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Training Package on EU Water Legislation

Module 7: Role of a judge when dealing with files on water

EU water legislation as main claim basis or argument: Administrative practice

As water law involves a great deal of general interest and public policy considerations, it should not come as a surprise that it gives rise to administrative litigation in the majority of cases coming before courts of Member States (A). However, for that very same reason, sanctions are to be applied when water law is breached, and it thus also triggers significant criminal practice (B). Lastly, although to a less significant extent, there may be instances of civil and commercial practice involving water law (C).

(A) Administrative practice
Many cases deal with the authorisation or permit to conduct some activity in relation to water. Often, the permit to operate a water treatment plant is refused by the competent authority, or the terms and conditions thereof are found to be too drastic by the operator who therefore brings a challenge against such an administrative decision in the court of competent jurisdiction. Conversely, such permits may be challenged by members of the public, either neighbours of the facility or NGOs, precisely because of the very fact that they were granted or that they are felt not to be demanding enough on the facilities’ operation. The price billed for water supply and/or the fees and taxes levied in relation to water use are also often challenged, either by users where they are assessed (as being too high) or by water companies which receive it (as being too low).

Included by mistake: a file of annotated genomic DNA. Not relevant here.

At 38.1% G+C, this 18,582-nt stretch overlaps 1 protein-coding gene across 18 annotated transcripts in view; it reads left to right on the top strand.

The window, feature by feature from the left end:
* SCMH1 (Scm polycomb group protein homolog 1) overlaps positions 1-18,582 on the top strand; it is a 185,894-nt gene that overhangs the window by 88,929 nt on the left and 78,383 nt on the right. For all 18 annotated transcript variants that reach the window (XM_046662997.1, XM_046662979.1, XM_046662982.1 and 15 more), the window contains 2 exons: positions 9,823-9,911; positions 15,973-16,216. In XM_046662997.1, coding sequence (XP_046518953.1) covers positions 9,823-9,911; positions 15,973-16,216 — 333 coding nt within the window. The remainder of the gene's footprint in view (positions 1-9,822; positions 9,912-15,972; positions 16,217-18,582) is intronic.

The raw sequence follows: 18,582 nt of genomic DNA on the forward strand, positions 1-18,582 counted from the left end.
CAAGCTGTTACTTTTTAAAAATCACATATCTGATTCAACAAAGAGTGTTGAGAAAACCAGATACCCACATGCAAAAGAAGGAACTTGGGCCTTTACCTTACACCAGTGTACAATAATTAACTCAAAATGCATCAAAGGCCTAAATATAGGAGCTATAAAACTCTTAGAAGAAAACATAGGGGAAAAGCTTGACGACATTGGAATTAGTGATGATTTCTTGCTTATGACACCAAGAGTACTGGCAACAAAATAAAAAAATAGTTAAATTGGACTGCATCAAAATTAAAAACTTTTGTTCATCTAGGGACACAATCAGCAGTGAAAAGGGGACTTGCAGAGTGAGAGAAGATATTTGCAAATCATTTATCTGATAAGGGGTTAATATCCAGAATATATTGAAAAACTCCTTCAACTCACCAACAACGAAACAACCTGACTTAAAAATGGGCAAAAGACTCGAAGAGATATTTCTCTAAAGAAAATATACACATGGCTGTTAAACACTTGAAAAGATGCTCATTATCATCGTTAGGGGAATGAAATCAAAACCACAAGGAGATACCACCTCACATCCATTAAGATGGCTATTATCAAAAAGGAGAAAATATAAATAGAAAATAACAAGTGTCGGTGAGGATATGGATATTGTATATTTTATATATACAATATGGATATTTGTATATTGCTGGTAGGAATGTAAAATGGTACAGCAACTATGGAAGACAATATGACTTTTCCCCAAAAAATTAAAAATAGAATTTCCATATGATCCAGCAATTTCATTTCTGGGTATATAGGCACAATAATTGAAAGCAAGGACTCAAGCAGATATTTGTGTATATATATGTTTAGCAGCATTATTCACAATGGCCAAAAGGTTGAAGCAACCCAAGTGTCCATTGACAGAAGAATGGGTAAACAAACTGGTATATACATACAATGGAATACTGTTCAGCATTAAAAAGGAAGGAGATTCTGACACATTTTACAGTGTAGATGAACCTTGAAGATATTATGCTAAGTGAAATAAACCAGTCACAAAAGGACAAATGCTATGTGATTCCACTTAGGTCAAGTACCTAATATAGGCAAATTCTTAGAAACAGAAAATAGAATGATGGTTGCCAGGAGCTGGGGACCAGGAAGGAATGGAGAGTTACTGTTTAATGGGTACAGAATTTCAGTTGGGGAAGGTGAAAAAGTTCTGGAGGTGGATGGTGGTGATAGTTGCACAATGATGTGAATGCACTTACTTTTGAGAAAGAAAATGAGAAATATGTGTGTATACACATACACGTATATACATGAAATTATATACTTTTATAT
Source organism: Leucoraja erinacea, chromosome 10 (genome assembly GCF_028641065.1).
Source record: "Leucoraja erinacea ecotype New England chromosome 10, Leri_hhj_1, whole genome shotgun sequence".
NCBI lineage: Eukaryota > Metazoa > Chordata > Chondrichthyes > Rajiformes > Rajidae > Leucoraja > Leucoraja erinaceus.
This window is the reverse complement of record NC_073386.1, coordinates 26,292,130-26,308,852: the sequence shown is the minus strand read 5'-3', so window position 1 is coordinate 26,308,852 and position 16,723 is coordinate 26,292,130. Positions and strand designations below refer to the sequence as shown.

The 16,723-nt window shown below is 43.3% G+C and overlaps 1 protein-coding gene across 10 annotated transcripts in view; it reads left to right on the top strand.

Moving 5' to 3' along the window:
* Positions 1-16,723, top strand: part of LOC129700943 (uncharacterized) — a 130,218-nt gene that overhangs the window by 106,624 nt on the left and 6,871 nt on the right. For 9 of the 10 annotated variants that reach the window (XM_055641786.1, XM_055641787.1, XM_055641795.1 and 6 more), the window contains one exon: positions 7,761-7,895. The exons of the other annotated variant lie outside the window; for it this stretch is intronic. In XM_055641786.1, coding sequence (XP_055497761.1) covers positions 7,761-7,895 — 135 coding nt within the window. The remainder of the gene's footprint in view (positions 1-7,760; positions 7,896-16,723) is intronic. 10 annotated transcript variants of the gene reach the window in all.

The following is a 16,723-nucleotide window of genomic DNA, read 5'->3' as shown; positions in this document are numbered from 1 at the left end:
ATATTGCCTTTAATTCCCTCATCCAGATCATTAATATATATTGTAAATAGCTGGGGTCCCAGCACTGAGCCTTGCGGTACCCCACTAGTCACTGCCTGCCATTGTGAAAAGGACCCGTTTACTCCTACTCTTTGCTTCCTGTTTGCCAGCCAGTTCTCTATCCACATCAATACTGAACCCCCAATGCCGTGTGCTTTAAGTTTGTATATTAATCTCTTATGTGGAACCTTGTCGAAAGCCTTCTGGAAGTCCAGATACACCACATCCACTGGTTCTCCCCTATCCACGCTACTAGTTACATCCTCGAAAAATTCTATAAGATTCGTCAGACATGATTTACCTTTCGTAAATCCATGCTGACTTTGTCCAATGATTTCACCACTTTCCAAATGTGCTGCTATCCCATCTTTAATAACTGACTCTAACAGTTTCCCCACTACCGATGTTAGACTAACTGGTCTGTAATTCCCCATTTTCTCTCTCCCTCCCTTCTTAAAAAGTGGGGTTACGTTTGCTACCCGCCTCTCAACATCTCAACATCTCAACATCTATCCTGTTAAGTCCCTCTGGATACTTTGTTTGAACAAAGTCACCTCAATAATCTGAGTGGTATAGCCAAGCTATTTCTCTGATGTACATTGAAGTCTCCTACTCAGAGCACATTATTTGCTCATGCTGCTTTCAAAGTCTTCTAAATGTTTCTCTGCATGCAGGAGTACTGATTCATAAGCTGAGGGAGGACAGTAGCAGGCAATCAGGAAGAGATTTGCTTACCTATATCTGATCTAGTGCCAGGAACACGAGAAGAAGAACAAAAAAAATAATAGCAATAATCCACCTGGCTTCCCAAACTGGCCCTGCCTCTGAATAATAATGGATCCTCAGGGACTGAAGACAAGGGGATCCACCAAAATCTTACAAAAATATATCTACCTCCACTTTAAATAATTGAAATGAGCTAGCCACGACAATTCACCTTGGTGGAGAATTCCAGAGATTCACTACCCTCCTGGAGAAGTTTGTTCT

The liability of public authorities may also be based on EU water law. A French administrative court ordered the state to indemnify a water company for the financial consequences of the state’s infringement of EU law (Tribunal administratif of Rennes (France), 18 April 2001, Société Suez Lyonnaise des eaux, Req. 97). Interestingly, the CJEU sometimes later declared that France had breached its obligations under the Directive by failing to take the appropriate steps to identify waters affected by pollution and, consequently, to designate the corresponding vulnerable zones (case C-258/00, Commission v. France). A state may also be held liable for the injuries caused by the proliferation of green algae caused by the breaches of rules on the application of livestock manure as a result of the late transposition of the Nitrates Directive (Cour administrative d’appel, Nantes (France), 1 December 2009, no 07NT03775).

 


Developed by the Academy of European Law (ERA)